ORANGE, Calif. (July 23, 2013) – As Artemio Reyes readies for his Friday fight with the veteran Sergio Perez, he will do so with a lot on his mind and even more on his plate. Reyes, a welterweight out of California’s Inland Empire, is a triple-threat boxer in the non-conventional sense.
“I am a full-time boxer with Thompson Boxing Promotions, full-time business student at CSU San Bernardino and the manager at my family’s Mexican restaurant El Taquito in Colton,” said Reyes, who has knocked out his opponent in the second round in three out of his last four fights. “People ask all the time how I manage all three responsibilities. I don’t know what to tell them, I just do. I don’t really go out. I just handle my business.”
On Friday, Reyes (19-2, 15 KOs) will be looking to add to his win total when he headlines Thompson Boxing Promotion’s “Locked ‘n Loaded” boxing series against Sergio Perez (28-14, 19 KOs) of Tijuana, Mexico at the DoubleTree Hotel in Ontario, CA. The bout is scheduled for 8-rounds.
To those who know Reyes, the loaded schedule is simply business as usual. “I was put to work early,” Reyes said. “My parents took me to work with them when I was six or seven years old. At an early age, I learned the value of hard work and dedication.”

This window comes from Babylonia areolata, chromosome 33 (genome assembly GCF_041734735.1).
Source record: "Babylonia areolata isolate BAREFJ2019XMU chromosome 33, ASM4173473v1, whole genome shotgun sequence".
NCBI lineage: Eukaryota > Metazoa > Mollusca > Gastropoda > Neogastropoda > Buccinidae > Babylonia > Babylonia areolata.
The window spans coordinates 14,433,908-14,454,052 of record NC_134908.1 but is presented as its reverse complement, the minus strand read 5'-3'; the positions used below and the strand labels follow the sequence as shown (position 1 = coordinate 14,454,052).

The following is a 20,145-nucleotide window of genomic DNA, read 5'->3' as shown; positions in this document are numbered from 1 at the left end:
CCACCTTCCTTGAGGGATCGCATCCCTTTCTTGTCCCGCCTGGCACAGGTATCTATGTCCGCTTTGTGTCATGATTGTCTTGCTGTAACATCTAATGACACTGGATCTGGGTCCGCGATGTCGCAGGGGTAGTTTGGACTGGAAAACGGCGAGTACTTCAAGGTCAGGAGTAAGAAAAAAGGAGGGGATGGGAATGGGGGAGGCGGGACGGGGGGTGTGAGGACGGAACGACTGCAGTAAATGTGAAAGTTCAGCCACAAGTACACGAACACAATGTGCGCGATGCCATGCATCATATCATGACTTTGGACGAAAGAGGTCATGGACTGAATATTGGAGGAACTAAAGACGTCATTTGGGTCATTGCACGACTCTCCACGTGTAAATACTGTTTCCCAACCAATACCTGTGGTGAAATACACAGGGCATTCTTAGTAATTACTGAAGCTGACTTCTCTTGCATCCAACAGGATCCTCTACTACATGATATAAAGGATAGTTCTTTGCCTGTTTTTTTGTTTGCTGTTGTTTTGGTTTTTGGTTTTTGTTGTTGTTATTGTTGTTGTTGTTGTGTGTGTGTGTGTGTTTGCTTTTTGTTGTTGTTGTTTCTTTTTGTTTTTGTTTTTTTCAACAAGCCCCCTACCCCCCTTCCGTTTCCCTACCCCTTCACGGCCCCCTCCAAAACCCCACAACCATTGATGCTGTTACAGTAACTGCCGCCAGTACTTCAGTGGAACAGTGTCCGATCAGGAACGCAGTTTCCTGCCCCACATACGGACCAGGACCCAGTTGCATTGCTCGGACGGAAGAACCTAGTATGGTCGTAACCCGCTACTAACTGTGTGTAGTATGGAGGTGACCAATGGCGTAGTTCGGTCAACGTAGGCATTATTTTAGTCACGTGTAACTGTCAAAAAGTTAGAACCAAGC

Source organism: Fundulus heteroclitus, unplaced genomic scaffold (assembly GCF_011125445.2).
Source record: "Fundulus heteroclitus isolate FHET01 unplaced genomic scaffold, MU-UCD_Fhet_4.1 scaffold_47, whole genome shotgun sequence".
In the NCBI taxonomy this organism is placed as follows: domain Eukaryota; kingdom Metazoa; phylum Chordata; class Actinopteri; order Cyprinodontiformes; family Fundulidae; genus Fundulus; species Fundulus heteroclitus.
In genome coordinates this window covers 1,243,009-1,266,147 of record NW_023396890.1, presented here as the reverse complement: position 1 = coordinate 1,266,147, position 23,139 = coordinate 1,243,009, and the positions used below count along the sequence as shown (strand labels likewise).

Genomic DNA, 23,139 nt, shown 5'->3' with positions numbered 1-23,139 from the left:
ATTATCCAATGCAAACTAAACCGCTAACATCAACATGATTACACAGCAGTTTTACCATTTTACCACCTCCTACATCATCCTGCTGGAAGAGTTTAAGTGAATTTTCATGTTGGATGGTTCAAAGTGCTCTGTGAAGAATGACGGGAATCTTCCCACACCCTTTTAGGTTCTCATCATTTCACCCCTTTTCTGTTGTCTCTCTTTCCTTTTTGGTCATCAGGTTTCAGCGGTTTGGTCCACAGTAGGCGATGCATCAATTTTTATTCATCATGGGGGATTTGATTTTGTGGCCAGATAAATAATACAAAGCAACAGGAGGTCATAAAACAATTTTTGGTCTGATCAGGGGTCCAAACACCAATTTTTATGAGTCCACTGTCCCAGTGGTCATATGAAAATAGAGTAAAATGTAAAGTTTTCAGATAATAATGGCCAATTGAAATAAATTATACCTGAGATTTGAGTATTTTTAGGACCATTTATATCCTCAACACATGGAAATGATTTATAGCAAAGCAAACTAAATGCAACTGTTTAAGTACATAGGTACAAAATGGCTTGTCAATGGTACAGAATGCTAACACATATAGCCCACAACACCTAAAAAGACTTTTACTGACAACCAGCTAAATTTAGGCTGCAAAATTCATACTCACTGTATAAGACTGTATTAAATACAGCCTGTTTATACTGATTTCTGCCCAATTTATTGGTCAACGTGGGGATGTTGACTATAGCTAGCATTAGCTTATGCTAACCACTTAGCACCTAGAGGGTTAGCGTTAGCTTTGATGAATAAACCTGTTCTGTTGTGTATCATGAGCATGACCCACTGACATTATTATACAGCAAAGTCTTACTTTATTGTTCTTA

Reyes’ life would change considerably in 2008, when his father was involved in a car accident that left him in a coma for four years. “My mother and I were his unofficial registered nurses,” Reyes said. “The doctors said he’d probably hold on for about a year, but he kept fighting for four. It wasn’t until April 2012 when he passed away. Everything I do is for him. It’s all in his memory. He was the hardest working person I ever knew.”
Reyes, 26, knows his father would be proud of what he has accomplished in a short amount of time. He is scheduled to graduate with a degree in accounting by the fall of 2014 and is on the cusp of his twentieth professional victory.
“I definitely take after my parents,” said Reyes, who first discovered his passion for accounting by taking an entry-level accounting course at Riverside Community College. “They were great role models growing up. They always stressed the importance of school and education.”
“I know my boxing career will one day come to an end so I want to make sure I’m taken care of once I hang up my gloves,” Reyes said. “It’s strange how things work. I didn’t even know I liked accounting until I enrolled in the course. I got an A in the class and then researched how much accountants make and I was sold.”
In the intriguing co-feature, junior flyweights Sindy Amador, (10-0, 1 KO) of Riverside, Calif. and Jolene Blackshear (7-3, 3 KOs) of San Diego will battle for the vacant interim WIBA Jr. Flyweight world title in an 8-round fight. It is the first championship fight for Thompson Boxing Promotions at the DoubleTree Hotel.